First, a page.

Love it or hate it, the recently proposed 2018 federal budget is dead on arrival. Some say that's because it's unrealistic. Some contend that it's too harsh on discretionary spending and/or too soft on calling for needed reform to some mandatory programs. And others say Republicans are never serious about cutting spending. Nonetheless, this budget, as bad as it is, should get credit for proposing a long list of targeted program cuts alongside justification for the requests.
The battle of ideas is important. If Nobel Prize winner Milton Friedman had never made the case and fought for school choice, many kids today would still be stuck in their falling public schools. If Nobel laureate Ronald Coase didn't defend his idea that we should auction the airwaves, there would be less innovation in the wireless telecom sector today. If no one had fought for marijuana legalization and marriage equality, neither of these battles would have been won, either. Of course, winning the battle of ideas takes time, decades even.
But it starts with fighting and making the case for what you believe.
I'm not equating cuts on the discretionary side of the budget to halting incarceration for smoking pot. But no battle is too small to fight. There are so many programs paid for at the federal level that should be left to state and private actors, and many more programs simply fail to accomplish their goals. It's a big mess.
So as bad as this budget is—with its leniency toward Medicare and Social Security, its overall overspending, its military buildup, its whimsical growth assumptions and its frankly problematic revenue projections—I'm glad it initiates the hard battle of calling for the end of or cuts to some federal programs. Here are a few examples:
The rural business and cooperative service programs in the U.S. Department of Agriculture would be eliminated. As the budget correctly states, "these programs have not been able to demonstrate that they meet the broader goals of reducing rural poverty, out-migration, or unemployment." In addition, the Government Accountability Office and the USDA's own inspectors general have been repeatedly warned about duplication, inefficiency and severe management failures. The whole department should be eliminated for its rampant cronyism, but let's start with these programs.
The Economic Development Administration in the Department of Commerce would be terminated. If you can't get rid of the whole department, the EDA is a good start. A fiscal black hole and a relic of the 1960s, the program opened the gates of federal intervention into local affairs. Its grants are highly duplicative of grants extended by other agencies. Its spending is driven by politics rather than merit or need. And it's legendary for fraud and waste. Many GAO reports have found EDA job creation claims to be meritless or, at best, inconclusive. It needs to go.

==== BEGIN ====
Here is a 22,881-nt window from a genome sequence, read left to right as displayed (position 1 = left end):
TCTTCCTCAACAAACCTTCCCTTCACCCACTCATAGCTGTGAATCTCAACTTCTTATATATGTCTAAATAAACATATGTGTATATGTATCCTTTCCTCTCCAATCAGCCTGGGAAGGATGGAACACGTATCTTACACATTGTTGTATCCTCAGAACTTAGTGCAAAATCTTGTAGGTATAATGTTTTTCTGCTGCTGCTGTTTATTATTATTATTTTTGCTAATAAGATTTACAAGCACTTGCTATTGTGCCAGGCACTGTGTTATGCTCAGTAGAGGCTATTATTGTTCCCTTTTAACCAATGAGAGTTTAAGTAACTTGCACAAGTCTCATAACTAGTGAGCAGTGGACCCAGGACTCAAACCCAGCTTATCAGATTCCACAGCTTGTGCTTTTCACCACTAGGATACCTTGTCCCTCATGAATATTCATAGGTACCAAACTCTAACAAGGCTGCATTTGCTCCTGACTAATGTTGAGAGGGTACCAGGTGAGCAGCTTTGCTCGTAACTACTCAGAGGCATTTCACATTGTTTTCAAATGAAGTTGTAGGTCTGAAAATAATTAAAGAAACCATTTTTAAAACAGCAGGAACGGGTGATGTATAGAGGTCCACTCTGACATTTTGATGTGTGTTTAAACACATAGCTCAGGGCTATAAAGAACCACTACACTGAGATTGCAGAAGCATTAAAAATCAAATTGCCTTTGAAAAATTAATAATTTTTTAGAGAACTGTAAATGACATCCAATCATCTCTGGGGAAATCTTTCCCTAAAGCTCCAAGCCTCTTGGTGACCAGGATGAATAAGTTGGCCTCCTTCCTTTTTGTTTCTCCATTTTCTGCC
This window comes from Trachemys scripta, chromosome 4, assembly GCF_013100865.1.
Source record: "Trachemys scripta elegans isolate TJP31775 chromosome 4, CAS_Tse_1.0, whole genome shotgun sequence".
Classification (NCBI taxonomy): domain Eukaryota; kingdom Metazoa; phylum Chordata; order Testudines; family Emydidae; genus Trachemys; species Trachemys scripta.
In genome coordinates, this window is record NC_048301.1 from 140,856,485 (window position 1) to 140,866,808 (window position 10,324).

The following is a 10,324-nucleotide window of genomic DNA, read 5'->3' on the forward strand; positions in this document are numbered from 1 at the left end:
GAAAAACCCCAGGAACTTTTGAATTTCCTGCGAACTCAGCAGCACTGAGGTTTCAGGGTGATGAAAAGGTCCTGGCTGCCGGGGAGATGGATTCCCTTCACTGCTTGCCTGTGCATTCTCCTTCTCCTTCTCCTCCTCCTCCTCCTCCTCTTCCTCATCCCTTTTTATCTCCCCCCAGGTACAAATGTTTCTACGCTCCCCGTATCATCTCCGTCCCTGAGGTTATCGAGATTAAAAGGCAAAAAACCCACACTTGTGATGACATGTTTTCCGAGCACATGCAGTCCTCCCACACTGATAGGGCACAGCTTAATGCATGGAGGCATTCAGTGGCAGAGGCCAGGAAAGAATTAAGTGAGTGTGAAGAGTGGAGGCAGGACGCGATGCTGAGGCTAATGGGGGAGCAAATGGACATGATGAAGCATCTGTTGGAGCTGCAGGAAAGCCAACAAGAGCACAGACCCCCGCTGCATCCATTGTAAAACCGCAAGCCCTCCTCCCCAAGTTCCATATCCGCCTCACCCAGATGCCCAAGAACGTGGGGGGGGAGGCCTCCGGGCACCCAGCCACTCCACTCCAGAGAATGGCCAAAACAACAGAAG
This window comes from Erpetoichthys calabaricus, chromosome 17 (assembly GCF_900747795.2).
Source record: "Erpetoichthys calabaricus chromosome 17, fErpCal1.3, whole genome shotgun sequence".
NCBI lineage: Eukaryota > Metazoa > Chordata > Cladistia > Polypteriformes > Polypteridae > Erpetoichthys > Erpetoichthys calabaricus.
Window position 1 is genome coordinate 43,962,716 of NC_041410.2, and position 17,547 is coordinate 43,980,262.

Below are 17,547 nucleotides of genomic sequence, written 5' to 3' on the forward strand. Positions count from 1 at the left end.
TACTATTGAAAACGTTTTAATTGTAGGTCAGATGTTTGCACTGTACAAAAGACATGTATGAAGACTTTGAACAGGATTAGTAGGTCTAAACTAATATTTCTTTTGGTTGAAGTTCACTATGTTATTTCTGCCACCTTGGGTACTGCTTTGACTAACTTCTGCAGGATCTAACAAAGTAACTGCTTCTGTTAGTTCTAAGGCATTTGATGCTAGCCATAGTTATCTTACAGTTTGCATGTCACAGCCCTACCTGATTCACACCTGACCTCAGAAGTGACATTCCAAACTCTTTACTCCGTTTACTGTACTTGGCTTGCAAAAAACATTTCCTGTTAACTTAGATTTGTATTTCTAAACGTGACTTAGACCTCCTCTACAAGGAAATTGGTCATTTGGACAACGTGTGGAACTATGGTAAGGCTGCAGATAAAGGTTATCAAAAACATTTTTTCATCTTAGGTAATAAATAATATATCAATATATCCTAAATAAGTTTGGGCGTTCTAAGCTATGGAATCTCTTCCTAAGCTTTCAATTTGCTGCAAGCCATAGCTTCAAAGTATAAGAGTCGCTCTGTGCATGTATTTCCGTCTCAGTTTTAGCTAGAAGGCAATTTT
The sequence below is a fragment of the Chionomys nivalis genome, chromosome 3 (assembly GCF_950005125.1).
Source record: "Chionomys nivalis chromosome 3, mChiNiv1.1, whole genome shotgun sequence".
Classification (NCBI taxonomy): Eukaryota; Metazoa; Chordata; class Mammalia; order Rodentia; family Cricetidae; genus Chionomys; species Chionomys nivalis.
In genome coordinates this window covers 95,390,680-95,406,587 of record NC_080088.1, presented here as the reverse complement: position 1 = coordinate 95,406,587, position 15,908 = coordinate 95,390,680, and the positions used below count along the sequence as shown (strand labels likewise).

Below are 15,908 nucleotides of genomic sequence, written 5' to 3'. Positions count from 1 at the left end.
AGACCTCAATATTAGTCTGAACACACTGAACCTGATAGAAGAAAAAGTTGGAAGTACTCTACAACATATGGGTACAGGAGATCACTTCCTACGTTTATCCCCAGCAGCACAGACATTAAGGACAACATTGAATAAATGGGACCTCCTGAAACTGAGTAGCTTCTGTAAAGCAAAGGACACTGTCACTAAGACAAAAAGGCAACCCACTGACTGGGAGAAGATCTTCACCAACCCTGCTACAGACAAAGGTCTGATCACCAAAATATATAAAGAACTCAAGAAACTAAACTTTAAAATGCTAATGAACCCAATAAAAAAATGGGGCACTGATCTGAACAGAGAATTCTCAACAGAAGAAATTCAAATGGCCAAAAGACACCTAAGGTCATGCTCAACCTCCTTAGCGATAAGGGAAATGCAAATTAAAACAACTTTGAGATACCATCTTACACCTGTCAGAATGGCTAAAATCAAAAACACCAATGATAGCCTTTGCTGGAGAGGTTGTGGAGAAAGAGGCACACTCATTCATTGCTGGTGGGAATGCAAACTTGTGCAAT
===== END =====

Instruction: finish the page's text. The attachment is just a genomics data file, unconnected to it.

The Department of Homeland Security's Transportation Security Administration law enforcement grants would be eliminated. Created to incentivize state "and local law enforcement entities to provide law enforcement at airports by partially reimbursing those entities," these grants are no long needed, as state "and local jurisdictions have had plenty of time to adjust and reprioritize resources," the budget explains.
Occupational Safety and Health Administration training grants at the Department of Labor would also be terminated. These grants are supposed to promote safety training for workers, even though there is no evidence that they do. OSHA should be eliminated along with these grants. The Cato Handbook for Policymakers notes, "The rate of workplace fatalities has been falling for more than a half century; workers' compensation laws and liability lawsuits are a greater incentive than OSHA rules."
The Overseas Private Investment Corp. would be nixed, too. (Yea!) The crony agency distorts the capital market and displaces the private sector to encourage some exporters to invest in emerging markets at the expense of everyone else. I only wish the budget had slated the Export-Import Bank for termination, too.
Contributions to international organizations would be cut by $780 million. This makes me particularly happy because it's a chance to keep the Organization for Economic Cooperation and Development bureaucrats from continuing their anti-tax competition and anti-privacy propaganda, which is all paid for by American taxpayers.
There are many more worthy terminations and cuts in this budget. It is an otherwise-disappointing budget, but because I'm in an optimistic mood today, I'll say that it's a small step in the right direction to fight the battle of ideas against wasteful federal spending. Let's hope that the next time around, the budget will extend this exercise to defense spending and Medicare.
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